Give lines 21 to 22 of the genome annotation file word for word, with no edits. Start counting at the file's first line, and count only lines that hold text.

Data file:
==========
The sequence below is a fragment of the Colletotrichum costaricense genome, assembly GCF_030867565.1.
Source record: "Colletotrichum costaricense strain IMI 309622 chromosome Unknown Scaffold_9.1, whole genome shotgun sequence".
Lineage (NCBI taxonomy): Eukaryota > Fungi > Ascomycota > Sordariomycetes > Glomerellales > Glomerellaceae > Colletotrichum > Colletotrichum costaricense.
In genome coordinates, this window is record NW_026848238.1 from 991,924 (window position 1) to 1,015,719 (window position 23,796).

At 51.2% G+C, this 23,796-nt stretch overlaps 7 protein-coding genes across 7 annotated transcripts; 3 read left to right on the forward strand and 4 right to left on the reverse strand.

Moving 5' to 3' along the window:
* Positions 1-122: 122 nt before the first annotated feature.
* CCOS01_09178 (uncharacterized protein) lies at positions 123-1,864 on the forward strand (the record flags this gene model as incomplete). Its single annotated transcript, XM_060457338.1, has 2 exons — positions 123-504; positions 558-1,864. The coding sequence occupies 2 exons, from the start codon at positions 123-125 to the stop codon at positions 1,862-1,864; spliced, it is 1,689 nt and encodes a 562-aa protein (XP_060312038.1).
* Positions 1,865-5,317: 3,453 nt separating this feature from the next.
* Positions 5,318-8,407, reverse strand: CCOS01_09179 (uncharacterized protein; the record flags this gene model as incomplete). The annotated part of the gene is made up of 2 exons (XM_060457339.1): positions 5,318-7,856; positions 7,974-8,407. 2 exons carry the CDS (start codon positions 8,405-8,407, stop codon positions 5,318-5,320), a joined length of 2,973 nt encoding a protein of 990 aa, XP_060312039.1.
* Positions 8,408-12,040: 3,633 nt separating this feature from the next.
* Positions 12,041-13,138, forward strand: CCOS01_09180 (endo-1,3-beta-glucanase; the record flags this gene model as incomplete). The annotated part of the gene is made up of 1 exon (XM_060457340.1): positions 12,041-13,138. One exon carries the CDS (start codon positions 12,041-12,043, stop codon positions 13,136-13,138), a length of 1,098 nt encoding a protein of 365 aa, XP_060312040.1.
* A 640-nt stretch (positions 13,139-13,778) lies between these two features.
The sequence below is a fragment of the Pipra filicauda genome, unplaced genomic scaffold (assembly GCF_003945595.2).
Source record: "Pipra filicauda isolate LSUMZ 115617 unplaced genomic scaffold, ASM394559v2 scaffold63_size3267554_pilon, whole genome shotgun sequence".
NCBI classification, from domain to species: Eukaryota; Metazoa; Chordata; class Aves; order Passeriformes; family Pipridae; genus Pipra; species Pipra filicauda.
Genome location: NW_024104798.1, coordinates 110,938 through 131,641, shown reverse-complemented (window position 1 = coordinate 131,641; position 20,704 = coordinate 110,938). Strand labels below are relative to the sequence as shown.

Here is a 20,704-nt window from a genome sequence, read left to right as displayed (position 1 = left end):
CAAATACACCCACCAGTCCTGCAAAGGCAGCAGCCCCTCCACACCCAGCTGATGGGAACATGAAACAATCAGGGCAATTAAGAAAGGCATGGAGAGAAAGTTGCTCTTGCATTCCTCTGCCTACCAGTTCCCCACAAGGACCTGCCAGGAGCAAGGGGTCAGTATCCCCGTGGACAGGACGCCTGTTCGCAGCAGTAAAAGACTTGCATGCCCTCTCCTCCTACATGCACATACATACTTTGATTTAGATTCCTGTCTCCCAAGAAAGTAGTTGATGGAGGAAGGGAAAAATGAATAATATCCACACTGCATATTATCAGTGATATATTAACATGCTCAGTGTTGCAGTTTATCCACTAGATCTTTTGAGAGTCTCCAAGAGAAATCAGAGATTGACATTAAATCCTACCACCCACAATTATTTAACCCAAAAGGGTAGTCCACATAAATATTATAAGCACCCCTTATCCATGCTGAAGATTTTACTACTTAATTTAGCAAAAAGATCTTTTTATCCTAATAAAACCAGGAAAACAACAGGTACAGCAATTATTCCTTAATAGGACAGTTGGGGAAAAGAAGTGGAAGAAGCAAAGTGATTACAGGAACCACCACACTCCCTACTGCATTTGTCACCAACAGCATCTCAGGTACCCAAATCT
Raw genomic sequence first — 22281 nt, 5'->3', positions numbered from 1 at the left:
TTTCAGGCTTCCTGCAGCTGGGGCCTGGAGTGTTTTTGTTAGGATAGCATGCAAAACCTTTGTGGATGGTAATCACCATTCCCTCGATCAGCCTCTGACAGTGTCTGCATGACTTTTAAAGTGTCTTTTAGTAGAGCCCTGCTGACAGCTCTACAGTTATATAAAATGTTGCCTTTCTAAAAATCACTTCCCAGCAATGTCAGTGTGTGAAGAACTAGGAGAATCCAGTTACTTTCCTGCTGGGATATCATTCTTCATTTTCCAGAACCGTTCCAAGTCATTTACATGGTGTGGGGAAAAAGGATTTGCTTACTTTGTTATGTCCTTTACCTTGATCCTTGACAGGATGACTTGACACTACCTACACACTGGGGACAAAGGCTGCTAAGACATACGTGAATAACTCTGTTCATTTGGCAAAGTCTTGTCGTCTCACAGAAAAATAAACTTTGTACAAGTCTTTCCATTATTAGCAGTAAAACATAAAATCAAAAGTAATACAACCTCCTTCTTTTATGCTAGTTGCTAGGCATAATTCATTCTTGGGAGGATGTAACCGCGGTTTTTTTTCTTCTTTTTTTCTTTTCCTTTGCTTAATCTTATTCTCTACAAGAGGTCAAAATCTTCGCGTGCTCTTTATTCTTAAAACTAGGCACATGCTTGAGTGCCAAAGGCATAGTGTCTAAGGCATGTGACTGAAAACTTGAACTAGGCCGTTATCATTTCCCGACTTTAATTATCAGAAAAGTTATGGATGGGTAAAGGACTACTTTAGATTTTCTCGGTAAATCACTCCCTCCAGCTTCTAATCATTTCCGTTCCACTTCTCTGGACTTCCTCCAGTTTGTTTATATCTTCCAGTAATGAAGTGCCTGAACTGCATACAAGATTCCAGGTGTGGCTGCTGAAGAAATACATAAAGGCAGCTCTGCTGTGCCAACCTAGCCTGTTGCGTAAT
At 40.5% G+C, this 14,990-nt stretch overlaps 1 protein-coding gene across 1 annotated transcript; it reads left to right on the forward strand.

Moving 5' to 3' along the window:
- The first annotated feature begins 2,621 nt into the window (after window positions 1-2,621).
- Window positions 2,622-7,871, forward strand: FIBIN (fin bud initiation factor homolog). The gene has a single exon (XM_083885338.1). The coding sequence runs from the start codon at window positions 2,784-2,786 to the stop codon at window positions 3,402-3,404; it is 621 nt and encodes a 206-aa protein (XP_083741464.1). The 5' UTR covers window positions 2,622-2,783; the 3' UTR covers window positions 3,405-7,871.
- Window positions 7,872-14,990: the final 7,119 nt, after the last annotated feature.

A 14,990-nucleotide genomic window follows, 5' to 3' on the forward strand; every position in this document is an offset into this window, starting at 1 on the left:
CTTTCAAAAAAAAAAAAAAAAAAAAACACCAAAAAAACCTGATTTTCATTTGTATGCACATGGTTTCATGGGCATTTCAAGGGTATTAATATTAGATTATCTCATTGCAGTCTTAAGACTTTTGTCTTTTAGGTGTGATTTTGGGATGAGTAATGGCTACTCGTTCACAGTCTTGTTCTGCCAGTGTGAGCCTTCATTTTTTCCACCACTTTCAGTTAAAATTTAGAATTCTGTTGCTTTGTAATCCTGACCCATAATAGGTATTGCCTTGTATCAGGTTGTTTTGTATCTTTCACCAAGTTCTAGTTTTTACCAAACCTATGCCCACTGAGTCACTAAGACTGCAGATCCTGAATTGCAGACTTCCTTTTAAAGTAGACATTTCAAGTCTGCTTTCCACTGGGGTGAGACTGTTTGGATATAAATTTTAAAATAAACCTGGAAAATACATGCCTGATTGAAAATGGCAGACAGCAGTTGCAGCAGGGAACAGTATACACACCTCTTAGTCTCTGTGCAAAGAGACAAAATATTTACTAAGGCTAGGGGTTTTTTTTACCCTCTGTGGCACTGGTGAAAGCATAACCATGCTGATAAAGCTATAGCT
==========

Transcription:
TTTCAGGCTTCCTGCAGCTGGGGCCTGGAGTGTTTTTGTTAGGATAGCATGCAAAACCTTTGTGGATGGTAATCACCATTCCCTCGATCAGCCTCTGACAGTGTCTGCATGACTTTTAAAGTGTCTTTTAGTAGAGCCCTGCTGACAGCTCTACAGTTATATAAAATGTTGCCTTTCTAAAAATCACTTCCCAGCAATGTCAGTGTGTGAAGAACTAGGAGAATCCAGTTACTTTCCTGCTGGGATATCATTCTTCATTTTCCAGAACCGTTCCAAGTCATTTACATGGTGTGGGGAAAAAGGATTTGCTTACTTTGTTATGTCCTTTACCTTGATCCTTGACAGGATGACTTGACACTACCTACACACTGGGGACAAAGGCTGCTAAGACATACGTGAATAACTCTGTTCATTTGGCAAAGTCTTGTCGTCTCACAGAAAAATAAACTTTGTACAAGTCTTTCCATTATTAGCAGTAAAACATAAAATCAAAAGTAATACAACCTCCTTCTTTTATGCTAGTTGCTAGGCATAATTCATTCTTGGGAGGATGTAACCGCGGTTTTTTTTCTTCTTTTTTTCTTTTCCTTTGCTTAATCTTATTCTCTACAAGAGGTCAAAATCTTCGCGTGCTCTTTATTCTTAAAACTAGGCACATGCTTGAGTGCCAAAGGCATAGTGTCTAAGGCATGTGACTGAAAACTTGAACTAGGCCGTTATCATTTCCCGACTTTAATTATCAGAAAAGTTATGGATGGGTAAAGGACTACTTTAGATTTTCTCGGTAAATCACTCCCTCCAGCTTCTAATCATTTCCGTTCCACTTCTCTGGACTTCCTCCAGTTTGTTTATATCTTCCAGTAATGAAGTGCCTGAACTGCATACAAGATTCCAGGTGTGGCTGCTGAAGAAATACATAAAGGCAGCTCTGCTGTGCCAACCTAGCCTGTTGCGTAAT
At 40.5% G+C, this 14,990-nt stretch overlaps 1 protein-coding gene across 1 annotated transcript; it reads left to right on the forward strand.